A sample of pure baking soda, regardless of its source or size, will be a
white solid containing 57.1% sodium, 1.2% hydrogen, 14.3% carbon, and 27.4%
oxygen. The sample will dissolve in water. When heated to 270°C the sample
will decompose, giving off carbon dioxide and water vapor and leaving a residue
of sodium carbonate. Thus, by definition, baking soda is a pure substance because
it has a constant composition and a unique set of properties, some of which
we have listed. The properties we have described hold true for any sample of
baking soda. These properties are the kinds in which we are interested.
A note about the term pure; in this text, the word pure means a single substance, not a mixture of substances. As used by the U.S. Food and Drug Administration (USFDA), the term pure means "fit for human consumption." Milk, whether whole, 2% fat, or skim, may be pure (fit for human consumption) by public health standards, but it is not pure in the chemical sense. Milk is a mixture of a great many substances, including water, butterfat, proteins, and sugars. Each of these substances is present in different amounts in each of the different kinds of milk (Figure 1.1).
|FIGURE 1.1 Pure substances versus mixtures. The labels on a carton of milk and a box of baking soda show that milk is a mixture and baking soda is a pure substance.|
A mixture consists of two or more pure substances. Most of the matter we see around us is composed of mixtures. Seawater contains dissolved salts; river water contains suspended mud; hard water contains salts of calcium, magnesium, and iron. Both seawater and river water also contain dissolved oxygen, without which fish and other aquatic life could not survive.
Unlike the constant composition of a simple substance, the composition of a mixture can be changed. The properties of the mixture depend on the percentage of each pure substance in it. Steel is an example of a mixture. All steel starts with the pure substance iron. Refiners then add varying percentages of carbon, nickel, chromium, vanadium, or other substances to obtain steels of a desired hardness, tensile strength, corrosion resistance, and so on. The properties of a particular type of steel depend not only on which substances are mixed with the iron but also on the relative percentage of each. One type of chromium-nickel steel contains 0.6% chromium and 1.25% nickel. Its surface is easily hardened, a property that makes it valuable in the manufacture of automobile gears, pistons, and transmissions. The stainless steel used in the manufacture of surgical instruments, food-processing equipment, and kitchenware is also a mixture of iron, chromium, and nickel; it contains 18% chromium and 8% nickel. Steel with this composition can be polished to a very smooth surface and is very resistant to rusting.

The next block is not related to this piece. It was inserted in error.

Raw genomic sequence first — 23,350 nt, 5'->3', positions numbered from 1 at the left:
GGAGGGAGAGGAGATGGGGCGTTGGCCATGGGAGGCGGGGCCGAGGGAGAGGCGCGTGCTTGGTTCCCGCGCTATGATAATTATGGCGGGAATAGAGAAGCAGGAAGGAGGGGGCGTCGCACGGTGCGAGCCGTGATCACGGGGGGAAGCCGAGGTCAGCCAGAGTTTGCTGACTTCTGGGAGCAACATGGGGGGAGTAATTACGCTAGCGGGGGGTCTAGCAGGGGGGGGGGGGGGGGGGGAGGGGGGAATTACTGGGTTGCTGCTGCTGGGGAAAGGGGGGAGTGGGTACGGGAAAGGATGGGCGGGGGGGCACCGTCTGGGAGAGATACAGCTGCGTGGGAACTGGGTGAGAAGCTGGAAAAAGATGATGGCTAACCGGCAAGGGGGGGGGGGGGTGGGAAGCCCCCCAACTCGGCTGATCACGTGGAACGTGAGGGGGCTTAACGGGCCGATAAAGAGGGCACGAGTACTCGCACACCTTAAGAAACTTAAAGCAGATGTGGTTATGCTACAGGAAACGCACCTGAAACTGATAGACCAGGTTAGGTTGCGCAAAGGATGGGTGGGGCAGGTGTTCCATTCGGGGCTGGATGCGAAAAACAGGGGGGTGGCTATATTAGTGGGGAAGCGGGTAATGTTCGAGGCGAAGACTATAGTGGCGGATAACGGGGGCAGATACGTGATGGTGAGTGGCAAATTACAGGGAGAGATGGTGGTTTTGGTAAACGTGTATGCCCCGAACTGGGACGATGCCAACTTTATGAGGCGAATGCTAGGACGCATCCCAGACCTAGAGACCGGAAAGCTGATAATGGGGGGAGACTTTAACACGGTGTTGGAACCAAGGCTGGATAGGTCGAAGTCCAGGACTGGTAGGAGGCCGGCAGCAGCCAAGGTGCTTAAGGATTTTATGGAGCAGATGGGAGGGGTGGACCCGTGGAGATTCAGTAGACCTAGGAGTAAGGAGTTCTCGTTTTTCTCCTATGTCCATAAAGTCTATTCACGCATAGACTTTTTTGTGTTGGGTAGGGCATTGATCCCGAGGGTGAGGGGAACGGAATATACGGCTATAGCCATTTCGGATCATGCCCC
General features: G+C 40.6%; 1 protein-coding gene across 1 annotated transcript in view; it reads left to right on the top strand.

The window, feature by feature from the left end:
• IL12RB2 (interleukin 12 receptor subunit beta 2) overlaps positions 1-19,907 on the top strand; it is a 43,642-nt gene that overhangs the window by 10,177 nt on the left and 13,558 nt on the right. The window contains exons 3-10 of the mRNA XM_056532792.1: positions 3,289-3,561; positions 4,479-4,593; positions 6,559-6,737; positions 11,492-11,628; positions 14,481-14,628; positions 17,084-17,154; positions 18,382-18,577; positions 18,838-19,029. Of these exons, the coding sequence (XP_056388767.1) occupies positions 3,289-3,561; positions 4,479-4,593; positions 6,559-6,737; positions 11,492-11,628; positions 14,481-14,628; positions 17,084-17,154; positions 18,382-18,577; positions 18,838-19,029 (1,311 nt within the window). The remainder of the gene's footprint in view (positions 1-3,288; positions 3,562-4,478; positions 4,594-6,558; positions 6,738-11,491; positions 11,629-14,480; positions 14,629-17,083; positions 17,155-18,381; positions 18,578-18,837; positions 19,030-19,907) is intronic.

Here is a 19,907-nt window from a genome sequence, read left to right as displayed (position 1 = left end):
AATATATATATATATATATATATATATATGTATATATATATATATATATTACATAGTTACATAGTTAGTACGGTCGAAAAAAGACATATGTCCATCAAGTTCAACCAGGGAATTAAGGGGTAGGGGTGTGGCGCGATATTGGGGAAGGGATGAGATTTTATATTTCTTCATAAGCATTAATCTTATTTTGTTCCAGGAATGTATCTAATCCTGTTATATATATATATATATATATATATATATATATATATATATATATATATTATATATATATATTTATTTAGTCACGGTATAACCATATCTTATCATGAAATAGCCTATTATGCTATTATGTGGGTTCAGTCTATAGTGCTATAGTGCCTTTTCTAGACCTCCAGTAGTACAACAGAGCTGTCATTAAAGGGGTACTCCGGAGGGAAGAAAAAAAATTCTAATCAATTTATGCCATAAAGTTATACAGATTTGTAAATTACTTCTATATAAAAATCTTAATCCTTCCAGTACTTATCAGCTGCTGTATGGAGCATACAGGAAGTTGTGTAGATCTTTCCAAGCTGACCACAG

You can often tell from the appearance of a sample whether it is a mixture. For example, if river water is clouded with mud or silt particles, you know it is a mixture. If a layer of brown haze lies over a city, you know the atmosphere is mixed with pollutants. However, the appearance of a sample is not always sufficient evidence by which to judge its composition. A sample of matter may look pure without being so. For instance, air looks like a pure substance but it is actually a mixture of oxygen, nitrogen, and other gases.
Rubbing alcohol is a clear, colorless liquid that looks pure but is actually
a mixture of isopropyl alcohol and water, both of which are clear, colorless
liquids. As another example, you cannot look at a piece of metal and know whether
it is pure iron or a mixture of iron with some other substance such as chromium
or nickel. Figure 1.2 shows the relationships between different kinds of matter.
|FIGURE 1.2 Classification of matter.|